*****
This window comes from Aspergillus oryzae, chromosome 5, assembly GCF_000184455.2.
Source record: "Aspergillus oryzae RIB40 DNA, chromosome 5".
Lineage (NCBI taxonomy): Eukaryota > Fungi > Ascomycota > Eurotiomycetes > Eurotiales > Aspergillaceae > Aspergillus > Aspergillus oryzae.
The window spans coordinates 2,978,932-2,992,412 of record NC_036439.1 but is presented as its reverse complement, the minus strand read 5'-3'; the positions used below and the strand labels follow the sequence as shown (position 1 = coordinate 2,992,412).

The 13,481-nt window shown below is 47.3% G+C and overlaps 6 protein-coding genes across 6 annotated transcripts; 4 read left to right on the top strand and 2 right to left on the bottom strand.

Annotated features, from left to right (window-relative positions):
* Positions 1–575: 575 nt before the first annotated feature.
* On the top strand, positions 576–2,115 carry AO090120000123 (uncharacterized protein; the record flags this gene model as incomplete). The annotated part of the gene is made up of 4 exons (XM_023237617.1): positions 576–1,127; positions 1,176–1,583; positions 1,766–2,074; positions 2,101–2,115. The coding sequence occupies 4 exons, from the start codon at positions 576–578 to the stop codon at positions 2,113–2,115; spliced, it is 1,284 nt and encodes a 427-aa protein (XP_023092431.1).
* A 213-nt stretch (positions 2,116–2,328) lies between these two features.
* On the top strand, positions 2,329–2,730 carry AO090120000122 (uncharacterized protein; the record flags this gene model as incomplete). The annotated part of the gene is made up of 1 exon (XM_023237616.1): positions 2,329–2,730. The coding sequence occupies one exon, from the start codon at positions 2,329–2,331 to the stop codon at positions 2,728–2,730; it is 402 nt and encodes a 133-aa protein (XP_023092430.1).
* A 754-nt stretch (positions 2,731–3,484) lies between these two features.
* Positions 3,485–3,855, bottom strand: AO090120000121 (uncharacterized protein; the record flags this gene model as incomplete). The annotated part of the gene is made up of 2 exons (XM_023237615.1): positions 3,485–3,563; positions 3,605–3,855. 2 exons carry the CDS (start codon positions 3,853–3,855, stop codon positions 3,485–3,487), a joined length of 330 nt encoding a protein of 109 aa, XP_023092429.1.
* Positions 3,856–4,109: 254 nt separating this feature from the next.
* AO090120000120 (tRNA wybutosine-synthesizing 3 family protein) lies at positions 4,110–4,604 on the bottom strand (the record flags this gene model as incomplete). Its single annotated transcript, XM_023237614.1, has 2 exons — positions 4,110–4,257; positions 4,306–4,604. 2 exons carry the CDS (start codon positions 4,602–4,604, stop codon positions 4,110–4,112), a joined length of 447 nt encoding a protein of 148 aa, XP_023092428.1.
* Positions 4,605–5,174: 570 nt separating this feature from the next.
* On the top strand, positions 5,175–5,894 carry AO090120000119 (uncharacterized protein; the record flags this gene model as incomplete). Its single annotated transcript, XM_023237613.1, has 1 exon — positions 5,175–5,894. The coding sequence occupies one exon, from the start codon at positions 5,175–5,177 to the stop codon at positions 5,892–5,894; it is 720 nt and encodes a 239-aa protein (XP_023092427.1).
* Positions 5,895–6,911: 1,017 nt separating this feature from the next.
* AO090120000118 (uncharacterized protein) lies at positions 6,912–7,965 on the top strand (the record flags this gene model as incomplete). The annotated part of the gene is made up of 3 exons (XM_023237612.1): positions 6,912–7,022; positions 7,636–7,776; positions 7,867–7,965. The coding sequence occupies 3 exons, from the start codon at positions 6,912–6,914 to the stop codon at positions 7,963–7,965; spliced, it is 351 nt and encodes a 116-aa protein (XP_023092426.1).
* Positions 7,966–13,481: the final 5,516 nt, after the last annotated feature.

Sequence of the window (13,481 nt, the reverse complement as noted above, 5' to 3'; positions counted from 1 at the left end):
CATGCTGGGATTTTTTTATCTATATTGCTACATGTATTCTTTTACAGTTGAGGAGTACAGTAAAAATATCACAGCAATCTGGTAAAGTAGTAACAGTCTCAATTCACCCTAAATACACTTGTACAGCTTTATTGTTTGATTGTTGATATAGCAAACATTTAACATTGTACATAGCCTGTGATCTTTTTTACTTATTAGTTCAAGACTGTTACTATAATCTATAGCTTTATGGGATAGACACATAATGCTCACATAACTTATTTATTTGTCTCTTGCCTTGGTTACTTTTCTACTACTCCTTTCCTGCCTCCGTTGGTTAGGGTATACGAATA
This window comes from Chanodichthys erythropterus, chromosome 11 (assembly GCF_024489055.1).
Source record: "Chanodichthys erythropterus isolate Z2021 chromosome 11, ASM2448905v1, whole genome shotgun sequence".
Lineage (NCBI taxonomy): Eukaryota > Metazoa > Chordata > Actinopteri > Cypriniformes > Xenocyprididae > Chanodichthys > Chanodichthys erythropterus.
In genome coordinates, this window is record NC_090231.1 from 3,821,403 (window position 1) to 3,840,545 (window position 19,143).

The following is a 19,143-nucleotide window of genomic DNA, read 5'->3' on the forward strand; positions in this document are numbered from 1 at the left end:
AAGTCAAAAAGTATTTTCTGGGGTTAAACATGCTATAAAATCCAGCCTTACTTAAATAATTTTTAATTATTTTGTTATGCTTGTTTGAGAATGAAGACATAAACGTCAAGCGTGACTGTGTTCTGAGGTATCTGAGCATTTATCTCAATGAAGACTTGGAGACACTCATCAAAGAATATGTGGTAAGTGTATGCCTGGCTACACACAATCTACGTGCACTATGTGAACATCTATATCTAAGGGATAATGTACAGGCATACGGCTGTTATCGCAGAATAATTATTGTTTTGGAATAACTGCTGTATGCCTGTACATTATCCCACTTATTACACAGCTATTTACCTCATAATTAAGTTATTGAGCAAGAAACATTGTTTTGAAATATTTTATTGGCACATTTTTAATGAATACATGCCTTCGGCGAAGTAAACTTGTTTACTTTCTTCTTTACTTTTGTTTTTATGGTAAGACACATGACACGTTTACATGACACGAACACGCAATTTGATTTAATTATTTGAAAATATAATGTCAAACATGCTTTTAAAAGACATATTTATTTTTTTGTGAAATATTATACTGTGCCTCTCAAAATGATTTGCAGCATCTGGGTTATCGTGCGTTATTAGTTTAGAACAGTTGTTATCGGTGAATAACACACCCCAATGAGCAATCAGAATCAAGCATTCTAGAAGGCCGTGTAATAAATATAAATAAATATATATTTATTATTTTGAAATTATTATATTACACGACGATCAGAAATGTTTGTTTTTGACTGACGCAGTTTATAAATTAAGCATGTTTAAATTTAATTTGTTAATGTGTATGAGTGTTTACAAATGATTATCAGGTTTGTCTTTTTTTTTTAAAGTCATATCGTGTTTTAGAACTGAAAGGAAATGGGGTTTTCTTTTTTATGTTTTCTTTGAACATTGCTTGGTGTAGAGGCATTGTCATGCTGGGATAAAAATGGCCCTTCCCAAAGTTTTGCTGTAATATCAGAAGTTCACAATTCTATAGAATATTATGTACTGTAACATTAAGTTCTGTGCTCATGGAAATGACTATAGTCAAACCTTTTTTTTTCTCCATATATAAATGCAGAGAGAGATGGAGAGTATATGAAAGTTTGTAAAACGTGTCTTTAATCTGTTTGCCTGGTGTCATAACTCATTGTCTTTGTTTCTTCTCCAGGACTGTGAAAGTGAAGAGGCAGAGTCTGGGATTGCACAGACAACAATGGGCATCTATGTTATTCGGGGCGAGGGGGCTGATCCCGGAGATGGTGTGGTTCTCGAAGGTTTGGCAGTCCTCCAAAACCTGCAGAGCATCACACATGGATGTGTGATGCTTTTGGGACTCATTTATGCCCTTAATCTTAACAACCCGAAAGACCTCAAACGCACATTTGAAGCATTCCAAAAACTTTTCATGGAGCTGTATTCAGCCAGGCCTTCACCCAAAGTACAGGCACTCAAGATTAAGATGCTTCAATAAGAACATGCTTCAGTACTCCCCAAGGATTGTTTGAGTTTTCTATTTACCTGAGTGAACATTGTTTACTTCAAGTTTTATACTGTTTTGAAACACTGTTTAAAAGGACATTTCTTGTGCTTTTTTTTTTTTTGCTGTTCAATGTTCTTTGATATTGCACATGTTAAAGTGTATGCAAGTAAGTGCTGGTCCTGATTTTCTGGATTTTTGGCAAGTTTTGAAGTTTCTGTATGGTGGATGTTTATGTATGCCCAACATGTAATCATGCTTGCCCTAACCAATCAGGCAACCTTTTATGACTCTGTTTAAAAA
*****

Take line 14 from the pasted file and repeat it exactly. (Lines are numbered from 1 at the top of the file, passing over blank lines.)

* AO090120000120 (tRNA wybutosine-synthesizing 3 family protein) lies at positions 4,110–4,604 on the bottom strand (the record flags this gene model as incomplete). Its single annotated transcript, XM_023237614.1, has 2 exons — positions 4,110–4,257; positions 4,306–4,604. 2 exons carry the CDS (start codon positions 4,602–4,604, stop codon positions 4,110–4,112), a joined length of 447 nt encoding a protein of 148 aa, XP_023092428.1.